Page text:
Following the IMF executive board’s decision in 2017, Mitsuhiro Furusawa, deputy managing director and acting chair, said, “Mongolia was hit hard by the sharp decline of commodity prices and the slowdown in key export markets. Efforts to mitigate these shocks through expansionary policies were unsuccessful and resulted in unsustainable public debt, falling international reserves, and lower growth.
Against this background, the Mongolian authorities are implementing a program to maintain macroeconomic stability, pave the way to economic recovery, and protect the most vulnerable during the adjustment process.
Fiscal consolidation is a critical element of this program, including cuts of non-essential expenditures, a move to progressive taxation, pension and public financial management reforms, and steps to strengthen and better target the social safety net. A number of structural fiscal reforms, including an independent fiscal council, will help to bolster budget discipline.”
According to IMF’s fifth review of Mongolia’s performance under the program, “Mongolia continues to perform well under the program. The combination of strong policy implementation and a supportive external environment has helped the authorities meet all end-September 2018 quantitative targets under the program, with significant over-performance on fiscal targets. Progress has also been made on structural reforms, albeit with some delays”.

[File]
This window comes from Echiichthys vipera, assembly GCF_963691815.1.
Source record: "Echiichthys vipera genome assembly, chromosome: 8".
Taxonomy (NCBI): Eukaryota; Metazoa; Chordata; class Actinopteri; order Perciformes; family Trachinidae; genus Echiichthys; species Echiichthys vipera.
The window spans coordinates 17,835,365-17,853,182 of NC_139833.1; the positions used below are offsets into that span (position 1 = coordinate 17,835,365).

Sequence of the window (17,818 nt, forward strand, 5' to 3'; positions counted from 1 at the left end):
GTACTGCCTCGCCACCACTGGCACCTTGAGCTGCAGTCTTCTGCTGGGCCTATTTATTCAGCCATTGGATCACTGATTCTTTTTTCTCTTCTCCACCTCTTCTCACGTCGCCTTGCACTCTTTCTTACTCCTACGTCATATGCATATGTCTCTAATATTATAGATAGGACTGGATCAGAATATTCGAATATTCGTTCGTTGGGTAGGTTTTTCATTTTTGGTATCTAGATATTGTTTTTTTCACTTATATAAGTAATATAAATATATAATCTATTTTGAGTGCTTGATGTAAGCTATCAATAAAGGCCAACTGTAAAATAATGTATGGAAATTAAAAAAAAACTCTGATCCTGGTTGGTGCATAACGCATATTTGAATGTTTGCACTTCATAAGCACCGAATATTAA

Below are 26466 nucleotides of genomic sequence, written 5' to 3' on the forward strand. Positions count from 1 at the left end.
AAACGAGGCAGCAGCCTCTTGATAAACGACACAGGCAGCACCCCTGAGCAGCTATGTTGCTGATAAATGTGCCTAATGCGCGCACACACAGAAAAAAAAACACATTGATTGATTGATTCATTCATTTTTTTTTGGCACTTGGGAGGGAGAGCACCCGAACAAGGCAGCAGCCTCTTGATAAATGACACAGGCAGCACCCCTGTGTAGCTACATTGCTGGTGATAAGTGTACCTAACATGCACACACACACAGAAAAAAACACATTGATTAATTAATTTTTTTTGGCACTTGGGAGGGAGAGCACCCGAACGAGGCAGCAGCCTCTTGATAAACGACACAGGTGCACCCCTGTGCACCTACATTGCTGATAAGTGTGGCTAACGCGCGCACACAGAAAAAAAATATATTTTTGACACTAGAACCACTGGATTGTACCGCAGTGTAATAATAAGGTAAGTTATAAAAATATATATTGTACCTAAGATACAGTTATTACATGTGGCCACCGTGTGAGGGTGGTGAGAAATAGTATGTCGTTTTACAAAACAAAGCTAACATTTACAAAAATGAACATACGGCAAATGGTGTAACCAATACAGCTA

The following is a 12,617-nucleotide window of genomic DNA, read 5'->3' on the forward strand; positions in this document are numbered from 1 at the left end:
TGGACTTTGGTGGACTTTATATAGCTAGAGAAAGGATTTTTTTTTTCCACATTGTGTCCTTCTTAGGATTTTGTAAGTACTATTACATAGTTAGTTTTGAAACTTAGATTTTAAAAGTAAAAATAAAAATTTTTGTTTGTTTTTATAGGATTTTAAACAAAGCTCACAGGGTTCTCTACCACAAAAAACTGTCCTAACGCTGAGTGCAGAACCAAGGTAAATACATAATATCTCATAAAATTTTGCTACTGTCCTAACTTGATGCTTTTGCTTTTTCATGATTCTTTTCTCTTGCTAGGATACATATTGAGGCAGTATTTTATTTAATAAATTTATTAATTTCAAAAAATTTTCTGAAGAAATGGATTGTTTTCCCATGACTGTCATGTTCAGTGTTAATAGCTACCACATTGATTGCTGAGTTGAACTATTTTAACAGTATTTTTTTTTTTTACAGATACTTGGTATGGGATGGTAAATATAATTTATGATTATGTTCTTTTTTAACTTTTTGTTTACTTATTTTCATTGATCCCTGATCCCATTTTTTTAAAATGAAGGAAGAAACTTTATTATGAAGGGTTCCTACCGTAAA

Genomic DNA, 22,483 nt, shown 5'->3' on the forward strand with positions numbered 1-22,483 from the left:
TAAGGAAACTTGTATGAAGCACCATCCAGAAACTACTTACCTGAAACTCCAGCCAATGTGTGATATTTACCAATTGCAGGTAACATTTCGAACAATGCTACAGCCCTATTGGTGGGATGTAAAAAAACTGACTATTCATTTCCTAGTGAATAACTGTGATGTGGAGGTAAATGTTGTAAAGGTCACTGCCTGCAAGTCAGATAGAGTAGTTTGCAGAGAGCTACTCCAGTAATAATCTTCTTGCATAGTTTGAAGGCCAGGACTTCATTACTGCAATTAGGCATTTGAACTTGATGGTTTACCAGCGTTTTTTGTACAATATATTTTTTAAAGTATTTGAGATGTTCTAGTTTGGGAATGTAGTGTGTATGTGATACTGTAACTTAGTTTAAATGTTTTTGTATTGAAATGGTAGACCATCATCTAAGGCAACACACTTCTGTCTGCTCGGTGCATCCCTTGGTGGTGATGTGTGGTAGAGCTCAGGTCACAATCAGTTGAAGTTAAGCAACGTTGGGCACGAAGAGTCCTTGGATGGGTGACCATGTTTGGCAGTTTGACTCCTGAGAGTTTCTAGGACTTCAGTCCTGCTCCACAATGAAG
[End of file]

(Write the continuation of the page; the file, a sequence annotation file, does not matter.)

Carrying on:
Since receiving the loan from the fund, the macroeconomic situation, the rate of the economic growth and external debt payment situation, as well as the financial indicators of the country look quite positive. However, the embezzlement from the SME Support Fund that is part of the central government budget by its ministers and members of Parliament is not in line with IMF policy.
It seems that politicians of the country embezzled not only the country’s taxpayers’ money but IMF’s aid. The particular aims of the program stated by Mitsuhiro Furusawa regarding “fiscal consolidation is a critical element of this program, including cuts of non-essential expenditures, a move to progressive taxation, pension and public financial management reforms, and steps to strengthen and better target the social safety net” have not been met.